Sorry, but for the Western countries in the Victorian era and even the 18th centuries, things tended to go the other way around. The aristocrats tended to imitate the up and coming Bourgeoisie, not the other way around.
There’s a very telling little quote about a boy asking King Edward of Britain if he could make the boy “A Gentleman”, to which the King replied that he sadly could not; he could “only” make him a noble.
And arguably, I’d have to say that in a lot of ways, that tend was there for far longer than just that time. As far back as the Italian Renaissance people like the Habsburg rulers patterned themselves after Italian leaders who probably could not claim as many titles combined as a single Habsburg, Valois, or Stuart. Not just in matters of style, but also in more functional matters (like finance- such as the growth of Italian-style moneylending-, the military, and what have you).
Of course, this isn’t to say that it was all one way, and it is certainly true that the Bourgeois “Gentlemen” sought to pattern themselves off the aristocrats and royalty in turn. But I am pretty sure that the dominant trend has been the other way around for quite a while.
Also, blaming the Whigs for Clement Attlee is a horrendous slur, especially when you match up their politics against them. When you make even Fox look mild and moderate, you might well be a maroon.
And frankly (as a Republican myself), you really probably do not want a republican revolution to end up like 1848. Because the great message of 1848 was that absolutism could be just as brutal, bloody, and merciless as the other totalitarian ideologies that came after it.
The runner up was that reasoning with such hard cores was utterly futile, and even (in the case of the Frankfurt Parliament, who stood by and kept trying to talk even as Bismarck and co had their fellows shot down) suicidal. That’s probably part of the reason why said later totalitarian ideologies (Fascism, Nazism, Communism, etc) came to be so popular.
Marx’s frothing at the mouth rambling about how the great flaw of 1848 was that the revolutionaries did not kill enough people who disagreed with them looks a lot more convincing when you area dealing with Bismarck, Franz Josef, and Tsar Nicholas. And since it at least gives you a better chance than sticking a gun in your mouth and pulling the trigger… you can see where things went down the line.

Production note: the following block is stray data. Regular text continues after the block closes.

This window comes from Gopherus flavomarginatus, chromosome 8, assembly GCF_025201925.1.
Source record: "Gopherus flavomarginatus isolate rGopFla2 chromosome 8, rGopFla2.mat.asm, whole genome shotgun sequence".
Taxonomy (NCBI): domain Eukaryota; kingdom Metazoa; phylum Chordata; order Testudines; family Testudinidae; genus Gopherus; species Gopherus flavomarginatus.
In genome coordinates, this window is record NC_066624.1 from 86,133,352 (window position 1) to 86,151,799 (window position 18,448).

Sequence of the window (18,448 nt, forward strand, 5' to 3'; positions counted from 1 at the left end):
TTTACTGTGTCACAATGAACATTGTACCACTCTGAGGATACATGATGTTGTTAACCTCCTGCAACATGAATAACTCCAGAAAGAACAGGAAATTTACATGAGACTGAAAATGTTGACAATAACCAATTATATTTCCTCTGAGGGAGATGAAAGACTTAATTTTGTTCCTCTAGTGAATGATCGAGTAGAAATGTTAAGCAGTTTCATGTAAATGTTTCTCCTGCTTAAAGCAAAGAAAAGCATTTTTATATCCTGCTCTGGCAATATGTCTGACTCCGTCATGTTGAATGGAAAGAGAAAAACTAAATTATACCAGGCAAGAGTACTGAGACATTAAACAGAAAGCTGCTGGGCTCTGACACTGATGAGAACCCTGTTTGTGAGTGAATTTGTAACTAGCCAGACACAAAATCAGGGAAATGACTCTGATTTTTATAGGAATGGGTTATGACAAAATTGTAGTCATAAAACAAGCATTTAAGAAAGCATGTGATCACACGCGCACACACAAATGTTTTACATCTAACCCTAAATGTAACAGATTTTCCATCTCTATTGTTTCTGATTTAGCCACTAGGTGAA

As for Bonaparte, I believe the man was no saint, but I do think he wasn’t that bad compared to the Bourbons or the Terror, and was probably better than most of the people he happened to fight against.
Regarding the American Revolution, the tax issue is important but probably nowhere near as much as some might think. For one, you have to realize that the overlap between the ideologues and the “colonial aristocracy+ middle class” was considerable. Charles Lee and especially George Washington- to give the people who were mentioned specifically- both had strong ties there, and probably would have supported the resistance on moral (and personal) reasons alone.
Also, I think the tax issue is a bit overblown in terms of what caused things. It was important, yes, but it wasn’t exactly the tipping point as far as I can tell. Parliament and the King had more or less authorized illegal (by the charters and agreements that founded the colonies, you could not do this) martial law in order to deal with the also-illegal tax evasion. This basically involved *really* onerous political and military occupation, the shuttering of elected colonial governments (and thus removing any hope of people who could calm the tensions), and the attempted disarmament of a population that had been armed and militarily organized out of necessity for nearly two centuries at the same time as you were making an agreement with the Amerindians (which both looked and sometimes did open them up to attack or retaliation for all kinds of things, like the illegal Westward migrations).
Was the government entirely wrong in all of this? I don’t think so. But I do think they were wrong in a lot of ways, and more importantly from a coldblooded POV: it was just bad politicking. The British government pushed the issue (out of justified frustration, unjustified frustration, innocence, naivety, desperation, or desire to subjugate or control? More than one of the above?) in ways that were- frankly- bad and ill-advised, and had a far more dramatic way than just the taxes did alone (because you don’t really see widespread resentment prior to the military occupation). They also forgot that even without significant numbers of the “upper crust”, they were still dealing with a very formidable military force they were alienating, and an ideological one that was not to be trifled with.
To this day, I still think the American War of Independence was Britain’s Yemen or (arguably) Vietnam, but even worse.
As much as people like to believe otherwise, the Egyptians were not really beaten conventionally in Yemen, and the Western Allies (French Union, America, etc) were not really defeated conventionally in Indochina. But the British were in North America, and had the war gone on we probably would have seen a disaster greater than Yorktown or Dunkirk at New York City.